Further research is needed to confirm these hypotheses using detailed biological experiments. Previous studies on how temperature affects viral transmission have been equivocal. For example, norovirus prevalence was associated with low water temperatures [65,66], but enterovirus 71 [67] infections began to rise at temperatures above 13°C and declined at temperatures higher than approximately 26°C, exhibiting a V-shaped relationship with the temperature. This phenomenon indicates that transmission patterns are likely influenced by a combination of biological, environmental, and behavioral factors.


One limitation of our study is the limited data. Despite being a representative province, our study only includes a single province in China. In the future, we will further obtain more data and apply similar methods to assess infectious diseases in more regions with varying climates. Even though we have made explorations, several factors remain unclear and cannot be addressed at present. For example, hepatitis A and E have similar propagation principles, but their oscillatory strength is very different in Guangdong Province. In the future, higher-dimensional data will be required to provide more clarity. Another potential limitation is that we did not explore the interaction of the variables and the potential nonlinear relationships in the regression model, which should be considered in other studies in the future, where necessary.


Our study makes a link between climate change and the recurrence of infectious disease epidemics, enabling us to predict the magnitude of the epidemics based on various weather conditions. It is essential for local meteorological and medical departments to collaborate closely to prepare for the prevention and control of various epidemics. Additionally, the general public should be informed about the impact of different weather conditions on the spread of disease so that they can take appropriate measures to reduce the spread of viruses.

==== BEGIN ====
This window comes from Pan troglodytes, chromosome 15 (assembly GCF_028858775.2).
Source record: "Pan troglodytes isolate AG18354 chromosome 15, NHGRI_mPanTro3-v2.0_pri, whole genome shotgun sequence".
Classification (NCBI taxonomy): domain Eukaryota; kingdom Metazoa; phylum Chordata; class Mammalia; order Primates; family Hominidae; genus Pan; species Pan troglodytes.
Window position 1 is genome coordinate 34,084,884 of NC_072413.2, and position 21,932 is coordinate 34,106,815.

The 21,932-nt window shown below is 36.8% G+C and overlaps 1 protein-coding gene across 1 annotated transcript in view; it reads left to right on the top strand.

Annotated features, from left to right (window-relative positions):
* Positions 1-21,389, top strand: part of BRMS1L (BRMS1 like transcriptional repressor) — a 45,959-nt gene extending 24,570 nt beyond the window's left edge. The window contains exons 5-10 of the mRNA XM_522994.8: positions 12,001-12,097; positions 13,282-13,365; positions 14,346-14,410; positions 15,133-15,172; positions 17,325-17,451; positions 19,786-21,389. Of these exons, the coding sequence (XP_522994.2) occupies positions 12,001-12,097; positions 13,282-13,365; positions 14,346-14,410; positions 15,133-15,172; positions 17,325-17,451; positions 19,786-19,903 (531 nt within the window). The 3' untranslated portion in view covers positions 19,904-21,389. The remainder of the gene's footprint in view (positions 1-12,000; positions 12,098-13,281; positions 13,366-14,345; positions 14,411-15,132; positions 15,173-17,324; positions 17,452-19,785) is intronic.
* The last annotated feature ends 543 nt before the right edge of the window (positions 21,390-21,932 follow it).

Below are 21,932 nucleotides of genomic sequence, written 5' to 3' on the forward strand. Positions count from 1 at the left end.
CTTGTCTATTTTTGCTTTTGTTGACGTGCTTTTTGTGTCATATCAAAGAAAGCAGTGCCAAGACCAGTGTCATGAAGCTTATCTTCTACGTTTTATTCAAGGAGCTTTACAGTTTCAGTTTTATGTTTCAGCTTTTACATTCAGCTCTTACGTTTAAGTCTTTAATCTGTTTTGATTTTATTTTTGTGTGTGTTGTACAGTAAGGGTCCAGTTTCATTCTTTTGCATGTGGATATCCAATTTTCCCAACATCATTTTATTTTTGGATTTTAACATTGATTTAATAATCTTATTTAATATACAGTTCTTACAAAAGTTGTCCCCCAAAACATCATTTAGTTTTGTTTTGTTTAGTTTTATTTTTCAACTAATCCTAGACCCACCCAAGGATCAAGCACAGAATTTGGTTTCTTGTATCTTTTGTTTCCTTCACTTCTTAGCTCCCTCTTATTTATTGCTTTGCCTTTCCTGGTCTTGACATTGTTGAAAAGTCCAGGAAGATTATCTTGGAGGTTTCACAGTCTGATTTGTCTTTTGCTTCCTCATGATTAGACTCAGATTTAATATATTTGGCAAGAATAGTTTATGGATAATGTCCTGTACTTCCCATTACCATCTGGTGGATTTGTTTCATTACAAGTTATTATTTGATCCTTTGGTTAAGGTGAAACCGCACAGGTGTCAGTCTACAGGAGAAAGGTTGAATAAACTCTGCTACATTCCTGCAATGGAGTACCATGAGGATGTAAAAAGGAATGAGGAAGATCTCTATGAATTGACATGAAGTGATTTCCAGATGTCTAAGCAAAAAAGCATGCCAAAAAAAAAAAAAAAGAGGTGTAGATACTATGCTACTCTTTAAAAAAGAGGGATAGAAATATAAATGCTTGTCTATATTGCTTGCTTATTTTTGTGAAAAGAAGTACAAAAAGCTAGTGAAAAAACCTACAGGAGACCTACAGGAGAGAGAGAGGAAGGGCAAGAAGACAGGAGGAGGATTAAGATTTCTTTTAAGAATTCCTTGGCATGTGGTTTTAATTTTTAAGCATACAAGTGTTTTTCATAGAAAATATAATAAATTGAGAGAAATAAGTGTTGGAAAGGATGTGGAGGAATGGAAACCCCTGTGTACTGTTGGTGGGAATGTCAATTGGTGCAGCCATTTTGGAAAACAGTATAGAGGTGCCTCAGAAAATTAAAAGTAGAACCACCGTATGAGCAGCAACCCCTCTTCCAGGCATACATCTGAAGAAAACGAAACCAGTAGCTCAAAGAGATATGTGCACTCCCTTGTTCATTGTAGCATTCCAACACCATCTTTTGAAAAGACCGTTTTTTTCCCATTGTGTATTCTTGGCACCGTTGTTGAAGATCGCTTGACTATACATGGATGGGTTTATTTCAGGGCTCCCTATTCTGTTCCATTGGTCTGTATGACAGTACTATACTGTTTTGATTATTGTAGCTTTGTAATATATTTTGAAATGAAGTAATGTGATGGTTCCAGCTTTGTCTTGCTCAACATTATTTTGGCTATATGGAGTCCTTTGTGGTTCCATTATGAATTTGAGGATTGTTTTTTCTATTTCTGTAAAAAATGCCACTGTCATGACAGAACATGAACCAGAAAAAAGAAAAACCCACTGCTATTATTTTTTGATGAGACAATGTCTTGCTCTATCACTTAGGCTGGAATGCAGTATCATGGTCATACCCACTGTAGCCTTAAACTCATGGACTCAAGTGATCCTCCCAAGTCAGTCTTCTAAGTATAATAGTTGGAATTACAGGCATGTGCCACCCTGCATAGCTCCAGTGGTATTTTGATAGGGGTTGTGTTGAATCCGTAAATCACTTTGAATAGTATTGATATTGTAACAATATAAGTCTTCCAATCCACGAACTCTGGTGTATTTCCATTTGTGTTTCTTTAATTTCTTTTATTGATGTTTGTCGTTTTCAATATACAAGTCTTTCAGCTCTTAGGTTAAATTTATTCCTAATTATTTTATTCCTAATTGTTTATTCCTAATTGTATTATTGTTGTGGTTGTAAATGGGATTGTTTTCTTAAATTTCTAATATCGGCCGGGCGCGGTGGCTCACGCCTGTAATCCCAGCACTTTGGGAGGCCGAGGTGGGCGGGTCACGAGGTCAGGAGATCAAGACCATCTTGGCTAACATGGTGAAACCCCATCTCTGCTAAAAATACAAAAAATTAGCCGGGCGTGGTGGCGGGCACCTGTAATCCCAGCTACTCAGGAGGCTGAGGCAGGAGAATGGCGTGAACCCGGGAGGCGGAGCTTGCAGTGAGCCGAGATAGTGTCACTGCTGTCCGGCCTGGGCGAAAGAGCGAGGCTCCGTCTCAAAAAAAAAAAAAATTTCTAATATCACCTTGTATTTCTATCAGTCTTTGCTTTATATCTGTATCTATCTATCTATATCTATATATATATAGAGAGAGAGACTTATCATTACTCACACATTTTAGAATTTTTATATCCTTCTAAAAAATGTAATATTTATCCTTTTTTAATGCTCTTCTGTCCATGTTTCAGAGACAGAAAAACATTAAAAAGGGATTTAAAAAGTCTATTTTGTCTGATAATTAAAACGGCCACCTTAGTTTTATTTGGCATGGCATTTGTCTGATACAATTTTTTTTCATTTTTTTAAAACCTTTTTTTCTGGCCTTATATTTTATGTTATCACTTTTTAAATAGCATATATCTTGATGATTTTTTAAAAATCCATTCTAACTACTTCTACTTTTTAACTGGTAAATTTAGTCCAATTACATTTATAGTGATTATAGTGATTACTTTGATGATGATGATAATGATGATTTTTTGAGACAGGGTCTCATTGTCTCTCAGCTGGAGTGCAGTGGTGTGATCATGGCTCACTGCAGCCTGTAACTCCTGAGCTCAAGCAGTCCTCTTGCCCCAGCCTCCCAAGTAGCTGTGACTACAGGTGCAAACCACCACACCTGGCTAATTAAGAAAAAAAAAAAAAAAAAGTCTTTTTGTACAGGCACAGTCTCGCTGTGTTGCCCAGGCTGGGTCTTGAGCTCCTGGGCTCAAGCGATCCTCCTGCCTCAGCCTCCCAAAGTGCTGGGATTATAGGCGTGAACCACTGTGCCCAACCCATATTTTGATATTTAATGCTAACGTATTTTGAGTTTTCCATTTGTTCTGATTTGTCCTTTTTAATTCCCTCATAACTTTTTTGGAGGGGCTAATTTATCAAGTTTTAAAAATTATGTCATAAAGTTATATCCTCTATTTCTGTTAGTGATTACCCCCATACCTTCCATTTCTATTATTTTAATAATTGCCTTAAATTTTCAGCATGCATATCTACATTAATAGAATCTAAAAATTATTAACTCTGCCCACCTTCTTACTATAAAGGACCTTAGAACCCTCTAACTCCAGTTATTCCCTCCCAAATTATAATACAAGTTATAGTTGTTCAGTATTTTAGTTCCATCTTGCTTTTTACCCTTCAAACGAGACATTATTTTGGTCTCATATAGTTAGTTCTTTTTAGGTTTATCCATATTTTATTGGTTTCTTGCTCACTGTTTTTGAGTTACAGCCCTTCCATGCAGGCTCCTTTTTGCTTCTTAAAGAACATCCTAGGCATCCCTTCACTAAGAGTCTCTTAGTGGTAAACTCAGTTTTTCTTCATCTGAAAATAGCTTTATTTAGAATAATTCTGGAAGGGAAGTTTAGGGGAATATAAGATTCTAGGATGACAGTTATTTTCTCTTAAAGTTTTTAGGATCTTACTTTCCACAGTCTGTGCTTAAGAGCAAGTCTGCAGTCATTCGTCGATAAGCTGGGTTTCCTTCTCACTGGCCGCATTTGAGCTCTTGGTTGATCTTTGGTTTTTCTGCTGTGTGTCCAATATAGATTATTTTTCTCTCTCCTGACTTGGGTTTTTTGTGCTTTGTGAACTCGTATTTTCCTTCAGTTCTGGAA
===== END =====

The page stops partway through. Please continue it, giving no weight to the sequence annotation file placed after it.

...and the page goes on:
This work was funded by the China Postdoctoral Science Foundation (2022M723299), the Beijing Municipal Hospital Clinical Technology Innovation and Research Plan (XMLX201805), the Beijing Municipal Hospital Research and Development Project (PX2021068), the Advanced Innovation Center for Human Brain Protection Project (3500-12020137), and the Guangdong Province Basic Research Grant (2019A1515110870).

Data Availability

The data set is available to the public, which can be found on the official website of the Guangdong Provincial Health Commission [68].

Authors' Contributions

CH, ML, and XZ conceived and designed the study. CH, ML, NH, BW, MS, and XW contributed to the literature search. CH and ML contributed to data collection. CH and ML contributed to the data analysis and the interpretation of results. All authors contributed to writing the paper.

Conflicts of Interest

None declared.

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HAV: hepatitis A virus
HBV: hepatitis B virus
HCV: hepatitis C virus
HEV: hepatitis E virus

Edited by A Mavragani, T Sanchez; submitted 20.12.22; peer-reviewed by H Yan, M Peng, W Liu; comments to author 01.02.23; revised version received 18.03.23; accepted 28.04.23; published 15.06.23.


©Xixi Zhao, Meijia Li, Naem Haihambo, Xinni Wang, Bin Wang, Meirong Sun, Mingrou Guo, Chuanliang Han. Originally published in JMIR Public Health and Surveillance (, 15.06.2023.